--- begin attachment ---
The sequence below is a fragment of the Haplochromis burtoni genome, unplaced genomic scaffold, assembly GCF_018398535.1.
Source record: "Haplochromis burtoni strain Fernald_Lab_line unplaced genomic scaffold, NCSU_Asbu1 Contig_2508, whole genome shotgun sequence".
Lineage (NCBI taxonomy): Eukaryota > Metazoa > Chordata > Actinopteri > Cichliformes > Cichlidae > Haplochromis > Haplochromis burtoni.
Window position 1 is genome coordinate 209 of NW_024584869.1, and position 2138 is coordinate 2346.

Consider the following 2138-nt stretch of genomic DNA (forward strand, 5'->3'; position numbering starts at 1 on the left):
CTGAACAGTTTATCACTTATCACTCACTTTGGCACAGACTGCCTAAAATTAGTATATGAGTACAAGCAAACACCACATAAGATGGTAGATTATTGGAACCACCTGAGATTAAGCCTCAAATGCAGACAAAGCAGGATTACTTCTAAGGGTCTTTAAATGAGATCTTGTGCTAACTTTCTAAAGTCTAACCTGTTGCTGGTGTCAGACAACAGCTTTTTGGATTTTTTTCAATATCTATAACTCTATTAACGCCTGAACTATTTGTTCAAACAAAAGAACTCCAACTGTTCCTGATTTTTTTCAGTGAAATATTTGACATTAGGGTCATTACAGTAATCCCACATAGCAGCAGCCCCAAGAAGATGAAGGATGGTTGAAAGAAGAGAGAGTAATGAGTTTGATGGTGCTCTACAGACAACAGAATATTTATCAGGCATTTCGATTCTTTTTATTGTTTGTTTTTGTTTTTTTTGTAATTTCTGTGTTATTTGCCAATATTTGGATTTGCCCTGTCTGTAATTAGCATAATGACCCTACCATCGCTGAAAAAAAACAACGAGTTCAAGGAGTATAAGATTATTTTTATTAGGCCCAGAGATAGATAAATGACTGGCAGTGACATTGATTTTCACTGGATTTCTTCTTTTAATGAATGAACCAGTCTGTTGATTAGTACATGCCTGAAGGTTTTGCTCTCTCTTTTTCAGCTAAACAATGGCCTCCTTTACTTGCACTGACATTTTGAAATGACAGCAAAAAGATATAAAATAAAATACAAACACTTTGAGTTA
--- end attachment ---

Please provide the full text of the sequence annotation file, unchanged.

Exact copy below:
The sequence below is a fragment of the Haplochromis burtoni genome, unplaced genomic scaffold, assembly GCF_018398535.1.
Source record: "Haplochromis burtoni strain Fernald_Lab_line unplaced genomic scaffold, NCSU_Asbu1 Contig_2508, whole genome shotgun sequence".
Lineage (NCBI taxonomy): Eukaryota > Metazoa > Chordata > Actinopteri > Cichliformes > Cichlidae > Haplochromis > Haplochromis burtoni.
Window position 1 is genome coordinate 209 of NW_024584869.1, and position 2138 is coordinate 2346.

Consider the following 2138-nt stretch of genomic DNA (forward strand, 5'->3'; position numbering starts at 1 on the left):
CTGAACAGTTTATCACTTATCACTCACTTTGGCACAGACTGCCTAAAATTAGTATATGAGTACAAGCAAACACCACATAAGATGGTAGATTATTGGAACCACCTGAGATTAAGCCTCAAATGCAGACAAAGCAGGATTACTTCTAAGGGTCTTTAAATGAGATCTTGTGCTAACTTTCTAAAGTCTAACCTGTTGCTGGTGTCAGACAACAGCTTTTTGGATTTTTTTCAATATCTATAACTCTATTAACGCCTGAACTATTTGTTCAAACAAAAGAACTCCAACTGTTCCTGATTTTTTTCAGTGAAATATTTGACATTAGGGTCATTACAGTAATCCCACATAGCAGCAGCCCCAAGAAGATGAAGGATGGTTGAAAGAAGAGAGAGTAATGAGTTTGATGGTGCTCTACAGACAACAGAATATTTATCAGGCATTTCGATTCTTTTTATTGTTTGTTTTTGTTTTTTTTGTAATTTCTGTGTTATTTGCCAATATTTGGATTTGCCCTGTCTGTAATTAGCATAATGACCCTACCATCGCTGAAAAAAAACAACGAGTTCAAGGAGTATAAGATTATTTTTATTAGGCCCAGAGATAGATAAATGACTGGCAGTGACATTGATTTTCACTGGATTTCTTCTTTTAATGAATGAACCAGTCTGTTGATTAGTACATGCCTGAAGGTTTTGCTCTCTCTTTTTCAGCTAAACAATGGCCTCCTTTACTTGCACTGACATTTTGAAATGACAGCAAAAAGATATAAAATAAAATACAAACACTTTGAGTTA